Hi, good morning. It’s nice to see you all here. So, what I want to talk about is what may seem like a rather boring topic, institutions. Why we not only continue to need them, but also why I believe that each of us, with our sort of new values, should be actively contributing to creating the institutions of the future.
So, if you look at human history all the way through, we organize ourselves in different ways. Tribes, religions, guilds, states, more recently companies and networks. And what these institutions do is they sort of codify values and beliefs, and then they transport them across the generations. So we see this phenomenon that when you codify values in institutions, you give those values longevity.
This picture is a professional guilds of glaziers, people that work with glass. And for hundreds of years, they’ve been sort of conservatively managing their own professional values about how you work with glass, and they share that with people that come after them. It’s the same with accountants and lawyers. Today there’s a lot of pressure on professionals to sort of cut corners, to hide cheating in companies, to sign off accounts which are actually quite dodgy. But these people have professional values and standards built into their institutions that actually are supposed to prevent them from doing that.
Now, sometimes institutions can actually play a really important role in protecting values during hard times. This is an article from a former head of the BBC, and what he points out is that today when the BBC is really under attack by a conservative government and by commercial interests, nobody really wants, in the commercial world, to see the BBC being strong. And if it was destroyed, it would never be invented again. And yet the BBC is probably the greatest custodian of the liberal sort of multi‐ethnic modern values of the UK, much more so than even the state. So you have a great example of a very old, very conservative, quite bureaucratic and old‐fashioned institution that somehow manages to protect a notion of public interest and public service broadcasting that the commercial sector and even the government really would never create today.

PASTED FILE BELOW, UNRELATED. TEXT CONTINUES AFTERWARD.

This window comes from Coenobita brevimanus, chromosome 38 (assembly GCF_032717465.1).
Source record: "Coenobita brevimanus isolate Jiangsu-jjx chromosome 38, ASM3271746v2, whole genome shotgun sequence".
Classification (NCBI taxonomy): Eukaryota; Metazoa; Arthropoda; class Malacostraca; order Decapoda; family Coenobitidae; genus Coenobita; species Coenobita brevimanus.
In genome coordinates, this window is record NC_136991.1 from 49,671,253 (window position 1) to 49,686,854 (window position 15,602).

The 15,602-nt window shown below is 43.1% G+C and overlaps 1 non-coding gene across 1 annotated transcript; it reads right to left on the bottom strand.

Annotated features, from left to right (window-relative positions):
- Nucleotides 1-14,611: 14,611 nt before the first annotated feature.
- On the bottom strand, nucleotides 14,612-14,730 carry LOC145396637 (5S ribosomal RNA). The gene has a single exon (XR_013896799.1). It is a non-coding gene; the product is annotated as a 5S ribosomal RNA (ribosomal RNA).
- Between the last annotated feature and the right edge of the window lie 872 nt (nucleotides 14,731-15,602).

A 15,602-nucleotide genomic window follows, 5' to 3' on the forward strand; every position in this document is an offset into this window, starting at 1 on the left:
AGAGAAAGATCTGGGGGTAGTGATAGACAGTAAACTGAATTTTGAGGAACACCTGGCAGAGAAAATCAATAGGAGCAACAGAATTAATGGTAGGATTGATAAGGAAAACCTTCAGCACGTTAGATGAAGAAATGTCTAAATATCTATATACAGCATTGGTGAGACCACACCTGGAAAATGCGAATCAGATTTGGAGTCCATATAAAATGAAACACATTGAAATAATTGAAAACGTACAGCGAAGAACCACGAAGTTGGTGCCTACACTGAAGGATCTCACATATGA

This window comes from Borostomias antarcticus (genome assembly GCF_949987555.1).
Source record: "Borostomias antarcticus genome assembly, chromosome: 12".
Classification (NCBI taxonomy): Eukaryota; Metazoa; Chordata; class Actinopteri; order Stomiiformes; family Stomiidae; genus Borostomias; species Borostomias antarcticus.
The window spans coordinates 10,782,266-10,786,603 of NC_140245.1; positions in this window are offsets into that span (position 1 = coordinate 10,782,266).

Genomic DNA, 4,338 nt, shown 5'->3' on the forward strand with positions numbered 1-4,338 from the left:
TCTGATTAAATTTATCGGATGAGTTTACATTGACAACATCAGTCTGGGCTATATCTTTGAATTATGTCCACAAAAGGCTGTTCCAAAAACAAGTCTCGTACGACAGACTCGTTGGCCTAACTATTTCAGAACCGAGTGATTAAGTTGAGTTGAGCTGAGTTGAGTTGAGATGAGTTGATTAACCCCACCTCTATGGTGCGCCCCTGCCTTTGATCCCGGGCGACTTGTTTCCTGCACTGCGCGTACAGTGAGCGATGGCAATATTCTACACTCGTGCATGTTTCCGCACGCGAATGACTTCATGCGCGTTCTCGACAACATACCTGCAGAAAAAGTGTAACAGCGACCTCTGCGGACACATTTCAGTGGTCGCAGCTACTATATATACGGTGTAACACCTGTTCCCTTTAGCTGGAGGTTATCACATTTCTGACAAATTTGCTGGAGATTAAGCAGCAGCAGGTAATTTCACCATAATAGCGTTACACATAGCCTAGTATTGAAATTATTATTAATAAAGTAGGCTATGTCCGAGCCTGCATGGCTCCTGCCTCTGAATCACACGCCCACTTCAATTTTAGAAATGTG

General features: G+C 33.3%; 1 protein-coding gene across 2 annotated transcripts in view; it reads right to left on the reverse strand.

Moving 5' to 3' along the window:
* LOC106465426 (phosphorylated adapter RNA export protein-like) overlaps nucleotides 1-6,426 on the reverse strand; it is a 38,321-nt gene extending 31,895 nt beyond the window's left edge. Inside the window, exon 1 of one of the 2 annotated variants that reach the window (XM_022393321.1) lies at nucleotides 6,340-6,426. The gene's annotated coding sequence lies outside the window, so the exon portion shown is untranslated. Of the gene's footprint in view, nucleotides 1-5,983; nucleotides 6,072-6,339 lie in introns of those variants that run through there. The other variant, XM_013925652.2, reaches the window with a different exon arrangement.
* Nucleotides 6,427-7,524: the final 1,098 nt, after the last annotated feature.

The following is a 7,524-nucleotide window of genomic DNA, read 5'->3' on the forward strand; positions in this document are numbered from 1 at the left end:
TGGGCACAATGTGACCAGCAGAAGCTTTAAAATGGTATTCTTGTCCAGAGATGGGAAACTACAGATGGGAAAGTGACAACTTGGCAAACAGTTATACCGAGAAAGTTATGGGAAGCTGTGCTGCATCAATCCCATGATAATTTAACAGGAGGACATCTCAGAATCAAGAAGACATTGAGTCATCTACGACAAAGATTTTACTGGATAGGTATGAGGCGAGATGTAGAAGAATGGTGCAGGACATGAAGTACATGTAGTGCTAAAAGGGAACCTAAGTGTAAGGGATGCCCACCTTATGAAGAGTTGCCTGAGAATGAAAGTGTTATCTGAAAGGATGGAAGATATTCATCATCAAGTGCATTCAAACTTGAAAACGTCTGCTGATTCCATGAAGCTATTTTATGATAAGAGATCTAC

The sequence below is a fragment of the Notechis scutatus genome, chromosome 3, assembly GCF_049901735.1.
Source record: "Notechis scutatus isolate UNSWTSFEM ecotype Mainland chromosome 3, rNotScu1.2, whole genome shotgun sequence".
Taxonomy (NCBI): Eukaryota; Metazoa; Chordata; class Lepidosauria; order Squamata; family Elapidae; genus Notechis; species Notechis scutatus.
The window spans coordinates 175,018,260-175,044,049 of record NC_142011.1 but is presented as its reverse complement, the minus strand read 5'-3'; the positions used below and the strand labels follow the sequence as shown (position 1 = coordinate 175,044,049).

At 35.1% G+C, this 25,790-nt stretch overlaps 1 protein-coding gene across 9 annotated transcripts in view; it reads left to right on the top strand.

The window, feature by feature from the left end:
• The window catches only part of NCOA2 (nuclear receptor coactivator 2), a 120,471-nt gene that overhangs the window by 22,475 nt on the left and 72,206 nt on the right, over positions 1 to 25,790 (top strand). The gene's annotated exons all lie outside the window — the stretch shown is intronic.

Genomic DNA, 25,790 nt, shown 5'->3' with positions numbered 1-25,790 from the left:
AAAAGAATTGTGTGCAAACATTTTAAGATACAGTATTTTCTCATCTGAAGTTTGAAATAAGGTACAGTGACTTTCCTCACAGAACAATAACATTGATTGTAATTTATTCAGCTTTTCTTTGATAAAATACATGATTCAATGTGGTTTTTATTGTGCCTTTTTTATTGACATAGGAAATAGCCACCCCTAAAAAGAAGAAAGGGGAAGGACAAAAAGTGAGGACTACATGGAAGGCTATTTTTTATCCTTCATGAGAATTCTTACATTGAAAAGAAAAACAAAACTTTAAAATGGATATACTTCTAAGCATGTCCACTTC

Now, it’s interesting. You know, we can be very critical of companies, we can look at them and think they’re all sort of bad. But if you look at some of the oldest companies, and there are companies in existence today that go back to the 7th century and the 6th century, you know. There are some very very old organizations. But what the oldest ones have in common is that they have nurtured their ecosystem.
But in America, perhaps Lloyd’s most famous moment came as a result of the San Francisco earthquake of 1906. After the earthquake, Lloyd’s underwriter, Cuthbert Heath said: “Pay all of our policy holders in full irrespective of the terms of their policies.” This message has since passed into insurance legend, because the San Francisco disaster cost Lloyd’s dearly — more than $50 million — a staggering sum in those days, the equivalent to more than $1 billion in today’s terms. Lloyd’s faced an enormous bill. But they honored it, and Lloyd’s good faith was soon rewarded.
Rachel Brown, “5 Of The World’s Oldest Companies”
This is Lloyd’s of London, formed in 1688 in a coffee shop, through a network of people that wanted to improve shipping. And one of the really interesting things about its history is that in the 1906 San Francisco earthquake, it faced ridiculous levels of claims. And actually, if it did things by the book, it was able to not pay out on lots of those claims. But they said, “You know what? Screw it. Pay everybody,” and it cost them the equivalent of like a billion dollars today. But what it did was it built trust, and it protected the ecosystem around Lloyd’s of London that would otherwise have collapsed in the face of those claims. And so it continues today as a successful institution.